Top Travel Trends of the Past Five Years

Travel industry trends can change quickly even in typical years, but the historic disruption caused by the COVID-19 crisis accelerated the pace of change in 2020 and into 2021. This forced the travel industry to rapidly adapt, including introducing new marketing approaches to meet shifting consumer expectations and demands. While we are continuing to track the quickly changing landscape with our exclusive Expedia Group traveler data and research, and providing a new quarterly Travel Recovery Trend Report to help marketers on the road to recover and rebuild, we are still optimistic that more sustainable trends are not far off.

To help marketers look out past the crisis, we actually looked back. We reviewed the top travel marketing trends from the last five years, to learn about where we might be heading (again), which trends are still relevant today, and lessons we can take into what is next for our industry.

2016 Travel Trend: Social Media and Gamification

Though the term was coined nearly 20 years ago, the concept of “gamification,” which involves infusing interactive game elements into marketing campaigns, hit the mainstream in North America and Europe in 2016. This was also around the time that smartphones became the primary way travel shoppers researched and booked trips. This combination gave travel marketers dynamic new ways to deliver messages, build brand loyalty, and increase customer engagement. Gamification worked well for travel marketers because it merged two things consumers already loved: games and travel.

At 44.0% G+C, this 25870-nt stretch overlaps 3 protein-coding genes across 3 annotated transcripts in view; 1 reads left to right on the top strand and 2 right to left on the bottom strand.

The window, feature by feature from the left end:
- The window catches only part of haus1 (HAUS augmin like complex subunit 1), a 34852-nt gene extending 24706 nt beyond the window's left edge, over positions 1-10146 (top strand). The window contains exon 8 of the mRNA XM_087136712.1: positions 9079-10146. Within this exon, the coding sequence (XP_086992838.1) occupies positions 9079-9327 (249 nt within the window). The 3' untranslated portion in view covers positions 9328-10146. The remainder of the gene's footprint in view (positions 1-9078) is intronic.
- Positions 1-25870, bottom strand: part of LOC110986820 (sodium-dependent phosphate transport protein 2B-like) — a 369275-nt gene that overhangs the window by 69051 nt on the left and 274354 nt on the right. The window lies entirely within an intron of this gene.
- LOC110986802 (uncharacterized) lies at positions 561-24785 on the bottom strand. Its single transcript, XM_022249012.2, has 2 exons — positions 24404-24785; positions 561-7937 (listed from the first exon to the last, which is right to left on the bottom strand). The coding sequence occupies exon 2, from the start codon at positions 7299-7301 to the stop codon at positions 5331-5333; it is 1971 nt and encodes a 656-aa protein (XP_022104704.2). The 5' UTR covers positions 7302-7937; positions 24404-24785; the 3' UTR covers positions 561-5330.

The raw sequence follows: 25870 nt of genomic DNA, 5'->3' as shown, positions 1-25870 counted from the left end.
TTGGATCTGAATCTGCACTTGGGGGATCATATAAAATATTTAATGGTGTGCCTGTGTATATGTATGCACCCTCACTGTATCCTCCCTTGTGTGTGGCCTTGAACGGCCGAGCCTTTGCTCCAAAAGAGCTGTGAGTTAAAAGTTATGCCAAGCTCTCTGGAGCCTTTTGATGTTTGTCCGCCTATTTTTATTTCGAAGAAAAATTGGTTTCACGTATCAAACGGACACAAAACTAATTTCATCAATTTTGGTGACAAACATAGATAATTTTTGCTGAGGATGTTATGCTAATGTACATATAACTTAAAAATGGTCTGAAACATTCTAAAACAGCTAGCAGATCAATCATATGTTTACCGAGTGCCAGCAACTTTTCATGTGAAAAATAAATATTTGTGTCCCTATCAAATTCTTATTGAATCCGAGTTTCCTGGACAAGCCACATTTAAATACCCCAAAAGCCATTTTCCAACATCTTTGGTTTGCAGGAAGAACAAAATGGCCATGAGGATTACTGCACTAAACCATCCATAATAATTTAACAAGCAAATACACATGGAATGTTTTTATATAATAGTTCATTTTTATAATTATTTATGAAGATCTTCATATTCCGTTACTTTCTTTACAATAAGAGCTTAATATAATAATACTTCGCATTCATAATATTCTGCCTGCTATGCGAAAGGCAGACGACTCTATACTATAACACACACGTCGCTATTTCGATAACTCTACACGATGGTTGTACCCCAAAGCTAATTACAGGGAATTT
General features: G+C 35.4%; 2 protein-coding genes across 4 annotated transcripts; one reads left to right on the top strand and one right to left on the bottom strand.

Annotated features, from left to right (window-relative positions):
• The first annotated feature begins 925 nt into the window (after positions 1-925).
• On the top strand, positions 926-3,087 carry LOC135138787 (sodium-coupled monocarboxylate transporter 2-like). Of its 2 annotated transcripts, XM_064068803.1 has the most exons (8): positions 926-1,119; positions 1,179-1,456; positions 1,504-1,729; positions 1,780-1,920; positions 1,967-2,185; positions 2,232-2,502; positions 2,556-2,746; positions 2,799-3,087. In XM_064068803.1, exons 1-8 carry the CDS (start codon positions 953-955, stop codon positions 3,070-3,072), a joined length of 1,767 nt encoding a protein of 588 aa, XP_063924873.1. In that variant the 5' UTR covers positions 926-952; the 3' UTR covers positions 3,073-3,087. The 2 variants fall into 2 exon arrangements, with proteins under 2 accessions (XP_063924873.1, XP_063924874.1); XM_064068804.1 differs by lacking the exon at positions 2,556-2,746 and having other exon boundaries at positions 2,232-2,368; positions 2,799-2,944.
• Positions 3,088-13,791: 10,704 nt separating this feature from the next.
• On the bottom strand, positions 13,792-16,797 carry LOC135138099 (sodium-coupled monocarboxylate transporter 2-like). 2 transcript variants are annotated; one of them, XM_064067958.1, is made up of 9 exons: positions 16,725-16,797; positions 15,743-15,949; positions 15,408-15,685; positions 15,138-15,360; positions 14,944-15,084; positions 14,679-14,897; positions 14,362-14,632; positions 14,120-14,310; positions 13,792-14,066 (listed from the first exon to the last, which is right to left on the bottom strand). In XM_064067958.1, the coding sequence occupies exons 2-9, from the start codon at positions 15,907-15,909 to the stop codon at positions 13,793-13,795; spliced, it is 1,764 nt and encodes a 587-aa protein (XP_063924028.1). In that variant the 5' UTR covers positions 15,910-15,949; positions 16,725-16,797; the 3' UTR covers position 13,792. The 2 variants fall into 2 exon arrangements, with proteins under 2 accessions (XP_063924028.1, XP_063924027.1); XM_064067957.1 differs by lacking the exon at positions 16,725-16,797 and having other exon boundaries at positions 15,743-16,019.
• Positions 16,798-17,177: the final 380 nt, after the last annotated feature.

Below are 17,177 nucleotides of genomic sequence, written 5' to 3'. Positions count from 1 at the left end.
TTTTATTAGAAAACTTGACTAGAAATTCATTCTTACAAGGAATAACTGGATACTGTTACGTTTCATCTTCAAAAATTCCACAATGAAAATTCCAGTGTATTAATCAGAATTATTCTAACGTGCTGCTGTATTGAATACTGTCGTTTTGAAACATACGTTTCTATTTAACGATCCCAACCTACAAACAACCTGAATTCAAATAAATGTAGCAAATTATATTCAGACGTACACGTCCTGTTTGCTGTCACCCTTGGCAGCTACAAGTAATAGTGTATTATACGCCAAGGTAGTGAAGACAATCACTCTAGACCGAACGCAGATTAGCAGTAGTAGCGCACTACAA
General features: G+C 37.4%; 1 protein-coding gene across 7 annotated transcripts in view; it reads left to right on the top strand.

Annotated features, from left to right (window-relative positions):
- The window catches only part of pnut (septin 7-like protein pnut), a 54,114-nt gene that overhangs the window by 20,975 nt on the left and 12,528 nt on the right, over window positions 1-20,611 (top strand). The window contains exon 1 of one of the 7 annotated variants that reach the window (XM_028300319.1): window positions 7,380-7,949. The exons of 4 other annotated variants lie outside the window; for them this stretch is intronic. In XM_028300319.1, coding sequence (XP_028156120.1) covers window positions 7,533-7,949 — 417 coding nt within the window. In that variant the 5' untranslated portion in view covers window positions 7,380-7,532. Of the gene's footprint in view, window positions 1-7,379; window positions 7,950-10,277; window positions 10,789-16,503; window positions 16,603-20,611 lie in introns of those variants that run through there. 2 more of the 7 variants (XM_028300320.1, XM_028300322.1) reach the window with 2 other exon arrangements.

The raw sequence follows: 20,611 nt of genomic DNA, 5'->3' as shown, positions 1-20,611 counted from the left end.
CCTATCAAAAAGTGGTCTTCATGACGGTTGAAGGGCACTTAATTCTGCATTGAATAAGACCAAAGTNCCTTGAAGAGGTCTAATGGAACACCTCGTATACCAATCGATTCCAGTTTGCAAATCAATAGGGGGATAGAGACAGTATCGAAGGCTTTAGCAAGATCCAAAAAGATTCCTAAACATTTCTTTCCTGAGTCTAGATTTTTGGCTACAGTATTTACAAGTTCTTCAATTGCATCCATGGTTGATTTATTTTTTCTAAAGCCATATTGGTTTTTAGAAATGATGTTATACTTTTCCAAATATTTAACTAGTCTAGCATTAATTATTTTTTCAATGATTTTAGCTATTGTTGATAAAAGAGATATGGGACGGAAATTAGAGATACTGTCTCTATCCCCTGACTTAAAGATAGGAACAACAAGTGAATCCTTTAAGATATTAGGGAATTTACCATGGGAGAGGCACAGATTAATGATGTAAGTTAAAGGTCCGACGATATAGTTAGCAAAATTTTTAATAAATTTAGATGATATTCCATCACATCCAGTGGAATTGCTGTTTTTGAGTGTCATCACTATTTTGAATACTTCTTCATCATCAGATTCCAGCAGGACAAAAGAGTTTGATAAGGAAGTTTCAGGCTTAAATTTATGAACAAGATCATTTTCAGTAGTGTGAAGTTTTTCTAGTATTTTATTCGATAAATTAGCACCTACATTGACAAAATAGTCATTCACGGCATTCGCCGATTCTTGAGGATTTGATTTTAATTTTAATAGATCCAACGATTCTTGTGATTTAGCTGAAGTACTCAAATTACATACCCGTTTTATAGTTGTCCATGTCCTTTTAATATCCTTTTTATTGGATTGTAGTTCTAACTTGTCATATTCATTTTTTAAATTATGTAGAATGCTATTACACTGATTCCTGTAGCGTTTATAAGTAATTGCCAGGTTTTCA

Gamification was the result of four related trends: the increasing popularity of social media among all age groups, access to big data that supported personalization, the ubiquity of smartphones, and the emergence of wearable tech devices such as smartwatches. To cut through the social media din, successful travel brands created clever campaigns that involved completing a fun task, entering a competition to earn points, or taking a quiz related to an expressed interest or travel location. In return for playing, travel shoppers qualified for special offers. For this to work well, your creativity must set your brand apart. When you entertain and inspire travel shoppers, they are more likely to absorb your travel information and act on your offers while keeping an eye out for your future content.

2017 Travel Trend: Cross-Device Advertising

Even way back in 2017, we lived in a multi-screen world – that is even more so today, and can even skew more mobile given how far the technology has come. As we saw then, smartphones are increasingly the device of choice when looking and often even booking trips. However, in many places people are not solely mobile, so considering multi-device marketing is still critical – especially as shown in our Path to Purchase study at the time, people often are considering multiple destinations, and the booking journey is anything but linear.

The wise Wendy Olson Killion, who now leads our Expedia Group Media Solutions business, had this advice even then: “Use a multiple device approach: Multi-platform usage is on the rise, so it’s important to incorporate a seamless content experience, so it reaches consumers effectively whether they are on mobile or desktop.” 

A related blog post about multi-generational travel trends reinforced this concept by pointing out that younger generations were starting to book travel using smartphones: “As one of the most budget-conscious generations in Europe, Gen Z is more likely to start the research and planning process without a set destination in mind, rely on their smartphones when looking for travel inspiration, and have an all-or-nothing approach to travel activities.” Both of the approaches outlined above continue to be relevant in 2021 and beyond. 

2018 Travel Trend: Mixing Business with Leisure

Even before the age of COVID-19, business travel enabled people to add on to their trips and explore places for leisure as well. We uncovered the “bleisure travel” trend in 2016 with American travelers, and then dug in more to better understand its broader spread in other areas of the world in 2018.